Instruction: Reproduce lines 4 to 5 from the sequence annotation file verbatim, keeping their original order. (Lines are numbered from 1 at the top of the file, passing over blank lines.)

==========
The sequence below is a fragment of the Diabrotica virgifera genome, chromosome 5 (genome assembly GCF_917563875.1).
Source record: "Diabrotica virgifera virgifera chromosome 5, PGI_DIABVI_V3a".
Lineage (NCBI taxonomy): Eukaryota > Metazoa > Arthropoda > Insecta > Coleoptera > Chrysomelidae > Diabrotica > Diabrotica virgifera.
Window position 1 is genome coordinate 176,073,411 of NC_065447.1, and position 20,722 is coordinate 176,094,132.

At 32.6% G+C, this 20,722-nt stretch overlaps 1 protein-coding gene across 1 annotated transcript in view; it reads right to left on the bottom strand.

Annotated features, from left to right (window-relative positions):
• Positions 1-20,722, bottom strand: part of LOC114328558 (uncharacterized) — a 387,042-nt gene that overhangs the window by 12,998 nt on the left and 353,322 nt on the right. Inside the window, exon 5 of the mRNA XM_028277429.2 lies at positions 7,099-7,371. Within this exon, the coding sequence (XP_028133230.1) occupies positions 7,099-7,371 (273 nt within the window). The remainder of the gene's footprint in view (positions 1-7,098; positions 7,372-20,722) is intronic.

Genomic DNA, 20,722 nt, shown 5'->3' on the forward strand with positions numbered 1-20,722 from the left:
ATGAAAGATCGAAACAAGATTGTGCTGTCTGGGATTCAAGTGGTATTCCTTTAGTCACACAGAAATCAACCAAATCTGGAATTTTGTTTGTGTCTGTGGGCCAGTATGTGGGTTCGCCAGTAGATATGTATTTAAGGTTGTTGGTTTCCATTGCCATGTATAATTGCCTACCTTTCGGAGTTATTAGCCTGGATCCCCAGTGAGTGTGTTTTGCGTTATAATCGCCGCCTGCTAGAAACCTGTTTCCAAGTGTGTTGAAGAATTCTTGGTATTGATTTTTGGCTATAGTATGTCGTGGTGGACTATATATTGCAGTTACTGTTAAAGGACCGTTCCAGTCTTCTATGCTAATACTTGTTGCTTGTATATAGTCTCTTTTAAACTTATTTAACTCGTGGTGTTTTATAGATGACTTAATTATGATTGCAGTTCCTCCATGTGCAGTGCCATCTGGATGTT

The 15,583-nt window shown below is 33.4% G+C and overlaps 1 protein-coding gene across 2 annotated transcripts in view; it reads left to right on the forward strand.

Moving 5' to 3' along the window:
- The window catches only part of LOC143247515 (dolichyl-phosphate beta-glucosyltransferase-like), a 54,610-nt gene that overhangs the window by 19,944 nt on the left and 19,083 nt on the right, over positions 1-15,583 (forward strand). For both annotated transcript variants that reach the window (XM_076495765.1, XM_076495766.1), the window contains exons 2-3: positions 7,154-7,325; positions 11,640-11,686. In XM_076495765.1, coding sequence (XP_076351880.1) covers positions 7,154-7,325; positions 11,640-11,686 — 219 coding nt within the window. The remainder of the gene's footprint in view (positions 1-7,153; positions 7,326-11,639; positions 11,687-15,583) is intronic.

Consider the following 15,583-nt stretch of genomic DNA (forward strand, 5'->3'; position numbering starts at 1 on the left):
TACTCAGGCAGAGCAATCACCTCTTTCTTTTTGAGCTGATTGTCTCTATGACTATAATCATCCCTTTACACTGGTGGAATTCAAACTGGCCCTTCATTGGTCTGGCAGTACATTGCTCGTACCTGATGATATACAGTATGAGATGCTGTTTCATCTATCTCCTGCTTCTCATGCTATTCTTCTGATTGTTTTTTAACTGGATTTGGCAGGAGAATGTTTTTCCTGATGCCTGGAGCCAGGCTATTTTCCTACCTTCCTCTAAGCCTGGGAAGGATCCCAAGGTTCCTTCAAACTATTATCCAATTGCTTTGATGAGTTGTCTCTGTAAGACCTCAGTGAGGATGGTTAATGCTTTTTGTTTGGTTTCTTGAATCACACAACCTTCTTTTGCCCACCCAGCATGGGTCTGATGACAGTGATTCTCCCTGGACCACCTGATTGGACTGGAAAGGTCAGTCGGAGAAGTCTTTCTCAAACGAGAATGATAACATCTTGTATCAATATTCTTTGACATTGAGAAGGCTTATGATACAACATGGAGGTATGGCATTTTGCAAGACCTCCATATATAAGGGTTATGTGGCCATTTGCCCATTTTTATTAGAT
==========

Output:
Window position 1 is genome coordinate 176,073,411 of NC_065447.1, and position 20,722 is coordinate 176,094,132.

At 32.6% G+C, this 20,722-nt stretch overlaps 1 protein-coding gene across 1 annotated transcript in view; it reads right to left on the bottom strand.